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Helping homeless dogs get adopted

Most people have good intentions when it comes to caring for dogs, cats and other creatures.

As expected, there were different opinions on whether or not dog shelters make it too difficult to adopt. I listened to these opinions.

Most of us love dogs, so we help them in the ways we know how.

For some of us, loving dogs means caring for them, healing them, teaching them what we can and then letting them go to new families.

For others, loving dogs means desperately pulling them from “kill” shelters and getting them into rescue groups, foster homes – and yes, just about any homes.

Both scenarios and so many others are examples of our love for dogs.

For one person, loving a dog might mean sitting quietly with her, stroking her ears and telling her she is a good girl before she is euthanized in a pound. Or it might mean moving a dog to another pen before spraying out her cage when the shelter’s protocol is not to move the dogs during cleaning time.

It might mean offering a dog one last treat or allowing her the eye contact she seeks as she is led to the “kill room.”

We do these things for dogs because we love them, and we are all working together because we all want to help.

For me, loving a dog means doing the best I can.

I play ball when I can. I take my dog for walks when I can. We lie on the floor and spoon. We swim together and race around the couch. I invite him on my bed for snuggles. I sing to him. I press my lips to that low spot between his eyes and tell him I love him.

I foster dogs when I can, but I know when to set limits. I know I can’t foster all the time.

I accept that my foster dogs will go into homes that will not treat a dog exactly the way I would treat a dog. I accept that my foster dogs might go into homes that are not as “good” as mine, but the people there will still love the dogs just the same. They will do the best they can.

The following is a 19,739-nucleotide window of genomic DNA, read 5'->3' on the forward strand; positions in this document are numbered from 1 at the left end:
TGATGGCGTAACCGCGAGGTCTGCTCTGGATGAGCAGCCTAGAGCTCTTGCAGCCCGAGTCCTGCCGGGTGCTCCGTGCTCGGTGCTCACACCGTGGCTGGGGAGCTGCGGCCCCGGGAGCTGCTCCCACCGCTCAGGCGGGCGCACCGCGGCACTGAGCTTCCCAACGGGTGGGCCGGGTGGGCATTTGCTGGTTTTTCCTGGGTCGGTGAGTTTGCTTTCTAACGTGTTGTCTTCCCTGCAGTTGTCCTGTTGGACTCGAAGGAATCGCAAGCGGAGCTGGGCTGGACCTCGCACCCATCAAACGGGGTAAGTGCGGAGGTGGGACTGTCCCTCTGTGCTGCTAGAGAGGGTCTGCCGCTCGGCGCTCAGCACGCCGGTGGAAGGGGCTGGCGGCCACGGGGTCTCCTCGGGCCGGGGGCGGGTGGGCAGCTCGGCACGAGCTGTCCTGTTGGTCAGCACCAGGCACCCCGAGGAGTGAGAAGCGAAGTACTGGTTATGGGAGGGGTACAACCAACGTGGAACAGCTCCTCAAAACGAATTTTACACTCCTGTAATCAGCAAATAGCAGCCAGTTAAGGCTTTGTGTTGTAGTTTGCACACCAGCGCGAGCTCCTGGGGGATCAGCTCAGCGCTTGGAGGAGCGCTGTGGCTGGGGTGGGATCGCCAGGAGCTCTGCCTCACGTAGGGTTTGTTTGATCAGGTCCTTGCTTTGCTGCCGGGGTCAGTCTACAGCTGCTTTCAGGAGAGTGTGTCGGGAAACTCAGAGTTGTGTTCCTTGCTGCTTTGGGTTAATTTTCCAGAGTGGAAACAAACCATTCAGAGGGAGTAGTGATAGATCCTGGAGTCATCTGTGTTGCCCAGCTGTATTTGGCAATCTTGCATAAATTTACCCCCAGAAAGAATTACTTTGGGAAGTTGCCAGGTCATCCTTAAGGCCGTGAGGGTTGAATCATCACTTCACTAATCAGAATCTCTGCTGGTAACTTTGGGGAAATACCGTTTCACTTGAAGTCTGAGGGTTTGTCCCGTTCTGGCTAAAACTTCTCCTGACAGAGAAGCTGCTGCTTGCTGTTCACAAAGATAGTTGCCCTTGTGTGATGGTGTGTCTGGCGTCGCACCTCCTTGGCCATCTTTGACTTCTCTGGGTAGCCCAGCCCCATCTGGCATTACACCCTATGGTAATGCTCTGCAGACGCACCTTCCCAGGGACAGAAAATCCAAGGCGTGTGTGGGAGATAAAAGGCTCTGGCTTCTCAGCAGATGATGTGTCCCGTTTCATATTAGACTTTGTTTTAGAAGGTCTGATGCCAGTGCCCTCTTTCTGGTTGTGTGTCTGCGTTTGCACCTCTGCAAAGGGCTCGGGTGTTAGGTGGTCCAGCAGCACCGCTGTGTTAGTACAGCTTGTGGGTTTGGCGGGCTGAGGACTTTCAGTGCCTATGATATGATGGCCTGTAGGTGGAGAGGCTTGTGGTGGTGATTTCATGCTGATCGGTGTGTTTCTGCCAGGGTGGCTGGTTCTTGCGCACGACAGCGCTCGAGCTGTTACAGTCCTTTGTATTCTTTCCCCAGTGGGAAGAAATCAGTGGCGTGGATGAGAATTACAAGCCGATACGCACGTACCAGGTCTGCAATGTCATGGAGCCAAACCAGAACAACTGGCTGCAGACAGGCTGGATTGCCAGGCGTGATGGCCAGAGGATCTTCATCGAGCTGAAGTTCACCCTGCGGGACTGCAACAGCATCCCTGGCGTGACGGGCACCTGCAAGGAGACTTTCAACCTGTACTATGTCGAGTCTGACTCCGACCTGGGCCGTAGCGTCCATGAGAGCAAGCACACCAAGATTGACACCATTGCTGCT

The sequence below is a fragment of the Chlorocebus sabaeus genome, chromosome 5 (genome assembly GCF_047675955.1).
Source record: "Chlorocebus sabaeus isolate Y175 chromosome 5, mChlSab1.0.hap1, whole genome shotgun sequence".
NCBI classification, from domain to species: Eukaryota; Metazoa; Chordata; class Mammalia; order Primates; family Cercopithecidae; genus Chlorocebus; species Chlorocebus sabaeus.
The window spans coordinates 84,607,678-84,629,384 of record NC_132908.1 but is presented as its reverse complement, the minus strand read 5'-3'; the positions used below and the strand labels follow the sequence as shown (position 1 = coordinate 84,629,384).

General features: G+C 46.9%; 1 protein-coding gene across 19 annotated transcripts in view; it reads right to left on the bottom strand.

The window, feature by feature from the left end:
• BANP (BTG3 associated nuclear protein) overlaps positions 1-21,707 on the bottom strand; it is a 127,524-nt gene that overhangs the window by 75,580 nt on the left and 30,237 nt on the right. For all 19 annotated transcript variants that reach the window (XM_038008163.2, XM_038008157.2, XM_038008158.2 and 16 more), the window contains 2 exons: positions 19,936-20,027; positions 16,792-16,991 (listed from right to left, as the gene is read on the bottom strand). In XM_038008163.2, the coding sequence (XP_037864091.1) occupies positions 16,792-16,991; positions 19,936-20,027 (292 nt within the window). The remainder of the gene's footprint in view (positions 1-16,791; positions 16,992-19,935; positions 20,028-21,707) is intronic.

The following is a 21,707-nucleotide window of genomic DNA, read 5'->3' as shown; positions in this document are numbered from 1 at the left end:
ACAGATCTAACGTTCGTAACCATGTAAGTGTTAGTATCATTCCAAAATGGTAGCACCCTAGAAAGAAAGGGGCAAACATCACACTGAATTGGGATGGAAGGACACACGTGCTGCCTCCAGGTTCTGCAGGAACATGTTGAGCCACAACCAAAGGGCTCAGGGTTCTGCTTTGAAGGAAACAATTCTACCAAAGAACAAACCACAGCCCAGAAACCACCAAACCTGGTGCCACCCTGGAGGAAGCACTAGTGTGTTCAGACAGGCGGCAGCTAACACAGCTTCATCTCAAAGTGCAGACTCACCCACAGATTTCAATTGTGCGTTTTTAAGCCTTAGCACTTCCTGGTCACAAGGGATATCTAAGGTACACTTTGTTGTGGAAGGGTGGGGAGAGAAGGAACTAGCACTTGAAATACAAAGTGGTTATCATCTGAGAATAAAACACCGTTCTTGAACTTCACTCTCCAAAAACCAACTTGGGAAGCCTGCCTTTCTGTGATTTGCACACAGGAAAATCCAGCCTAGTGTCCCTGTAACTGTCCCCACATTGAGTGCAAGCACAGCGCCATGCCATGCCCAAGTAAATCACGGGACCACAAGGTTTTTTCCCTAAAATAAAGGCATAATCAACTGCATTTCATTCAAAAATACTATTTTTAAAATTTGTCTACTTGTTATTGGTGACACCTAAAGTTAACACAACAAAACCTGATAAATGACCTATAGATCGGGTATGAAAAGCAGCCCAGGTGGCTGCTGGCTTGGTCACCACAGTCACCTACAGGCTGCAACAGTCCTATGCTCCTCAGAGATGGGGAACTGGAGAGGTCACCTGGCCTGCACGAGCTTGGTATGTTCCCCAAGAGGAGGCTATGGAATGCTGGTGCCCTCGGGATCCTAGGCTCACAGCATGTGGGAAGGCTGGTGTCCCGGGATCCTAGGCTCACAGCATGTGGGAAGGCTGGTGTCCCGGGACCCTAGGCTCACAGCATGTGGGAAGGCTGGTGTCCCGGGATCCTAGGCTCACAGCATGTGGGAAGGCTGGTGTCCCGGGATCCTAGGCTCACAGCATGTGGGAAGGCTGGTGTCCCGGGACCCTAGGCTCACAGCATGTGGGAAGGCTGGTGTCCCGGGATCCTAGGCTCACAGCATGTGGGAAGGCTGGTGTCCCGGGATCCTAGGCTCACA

I see a purpose for pounds, shelters, rescues, no-kill animal sanctuaries, foster homes and adopters.

I also see a purpose for breeders, the people who purchase dogs and the work these dogs do. Sometimes the most important work for a dog is to love us no matter what.

I support the idea of a no-kill nation, yet I realize everyone has her own interpretation of “no kill.”

To me, the “no-kill nation” concept is a goal to get as many adoptable dogs into homes as soon as possible in order to prevent killing these dogs. To me, an adoptable dog is not suffering beyond reasonable help, and he is not aggressive to humans beyond what the average trainer can manage.

Dogs should not be kept alive if they are suffering. They should not be warehoused in shelters or foster homes. They should not be allowed the opportunity to bite or kill a human.

It is possible to reach this point where all adoptable dogs are given a second chance. If this wasn’t realistic, then there would not be this much passion from such a large range of people.

I hate to see the shelter/rescue world divide itself.

I don’t like the hostility I sometimes see from rescue volunteers or shelter workers towards each other or towards anyone who obtained or parted with a dog in any particular way.

Most people really are doing the best they can.

I don’t like to see “facts” that are not supported or statements with no attributions.

I hate to see closed mindedness or people hiding behind “policies.” Most policies could stand to be rewritten, and most of us could benefit from a broader perspective. I know I could.

We are all doing our part, working towards the same goal – helping as many dogs as possible.

Anyone who loves dogs and wants to help dogs has the potential to bring value to a pound, shelter or rescue.

What are you doing to help homeless dogs or dogs in general?

Black lab mix wearing choke collar resting in the grass

Lindsay Stordahl

Thursday 29th of September 2011

About 3.5 million pets are killed in pounds and shelters each year, but there are 23 million families looking to adopt a new pet every year. That alone tells me it is possible to get these homeless pets into homes. This information is based off a study completed in 2009 when the Humane Society of the United States and Maddie's Fund hired a national firm to do research on the issue.